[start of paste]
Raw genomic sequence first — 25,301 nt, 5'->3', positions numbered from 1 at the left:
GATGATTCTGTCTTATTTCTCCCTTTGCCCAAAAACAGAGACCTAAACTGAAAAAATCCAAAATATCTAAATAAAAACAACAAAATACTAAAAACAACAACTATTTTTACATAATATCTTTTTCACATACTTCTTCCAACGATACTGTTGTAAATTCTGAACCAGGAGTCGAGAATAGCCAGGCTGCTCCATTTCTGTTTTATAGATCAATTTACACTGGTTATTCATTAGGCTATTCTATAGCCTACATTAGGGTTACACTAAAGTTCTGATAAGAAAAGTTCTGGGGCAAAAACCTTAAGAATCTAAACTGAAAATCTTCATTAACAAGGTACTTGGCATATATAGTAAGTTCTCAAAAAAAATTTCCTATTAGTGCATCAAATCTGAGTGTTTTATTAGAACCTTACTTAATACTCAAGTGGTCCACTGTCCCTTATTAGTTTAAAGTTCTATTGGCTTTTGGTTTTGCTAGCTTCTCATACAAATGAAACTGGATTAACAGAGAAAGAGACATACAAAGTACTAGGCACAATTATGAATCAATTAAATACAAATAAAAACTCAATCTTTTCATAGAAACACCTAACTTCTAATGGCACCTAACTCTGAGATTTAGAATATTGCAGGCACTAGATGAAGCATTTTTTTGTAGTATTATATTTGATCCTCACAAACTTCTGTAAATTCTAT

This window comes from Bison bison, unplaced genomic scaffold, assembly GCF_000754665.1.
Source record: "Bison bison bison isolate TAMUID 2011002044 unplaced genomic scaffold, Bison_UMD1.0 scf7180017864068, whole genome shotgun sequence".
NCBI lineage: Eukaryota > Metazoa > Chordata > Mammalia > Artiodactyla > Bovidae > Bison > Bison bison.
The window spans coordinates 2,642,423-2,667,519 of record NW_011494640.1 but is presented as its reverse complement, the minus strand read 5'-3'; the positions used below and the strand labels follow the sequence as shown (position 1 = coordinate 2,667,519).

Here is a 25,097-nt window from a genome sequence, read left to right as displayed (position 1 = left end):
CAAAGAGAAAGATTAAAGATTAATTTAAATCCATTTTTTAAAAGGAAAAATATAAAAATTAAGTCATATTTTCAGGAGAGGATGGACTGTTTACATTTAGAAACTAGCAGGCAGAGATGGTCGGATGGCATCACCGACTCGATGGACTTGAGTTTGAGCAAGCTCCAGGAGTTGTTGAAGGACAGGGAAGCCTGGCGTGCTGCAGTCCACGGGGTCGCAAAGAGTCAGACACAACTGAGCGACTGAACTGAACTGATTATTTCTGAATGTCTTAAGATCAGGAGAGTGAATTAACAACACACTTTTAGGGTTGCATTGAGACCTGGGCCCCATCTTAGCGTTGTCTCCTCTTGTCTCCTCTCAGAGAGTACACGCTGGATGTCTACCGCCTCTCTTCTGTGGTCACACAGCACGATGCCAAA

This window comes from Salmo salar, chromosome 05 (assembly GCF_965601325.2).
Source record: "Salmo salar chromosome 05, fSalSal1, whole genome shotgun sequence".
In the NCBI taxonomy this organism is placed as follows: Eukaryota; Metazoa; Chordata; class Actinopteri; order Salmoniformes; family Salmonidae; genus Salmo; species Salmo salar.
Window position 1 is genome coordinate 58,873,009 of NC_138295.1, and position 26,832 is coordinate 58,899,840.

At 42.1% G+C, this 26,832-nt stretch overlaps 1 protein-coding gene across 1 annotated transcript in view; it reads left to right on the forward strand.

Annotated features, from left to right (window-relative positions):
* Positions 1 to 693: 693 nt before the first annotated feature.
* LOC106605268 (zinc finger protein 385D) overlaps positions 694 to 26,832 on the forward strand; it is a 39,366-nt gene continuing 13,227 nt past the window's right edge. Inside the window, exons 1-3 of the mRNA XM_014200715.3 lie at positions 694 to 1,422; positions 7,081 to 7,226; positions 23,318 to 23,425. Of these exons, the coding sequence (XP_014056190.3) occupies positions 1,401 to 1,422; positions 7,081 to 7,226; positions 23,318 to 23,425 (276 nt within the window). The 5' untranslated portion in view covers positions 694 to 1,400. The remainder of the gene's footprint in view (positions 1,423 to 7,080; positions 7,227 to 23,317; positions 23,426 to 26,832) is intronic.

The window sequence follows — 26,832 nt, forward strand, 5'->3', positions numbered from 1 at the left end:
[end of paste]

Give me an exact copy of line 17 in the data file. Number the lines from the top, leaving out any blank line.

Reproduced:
The window sequence follows — 26,832 nt, forward strand, 5'->3', positions numbered from 1 at the left end: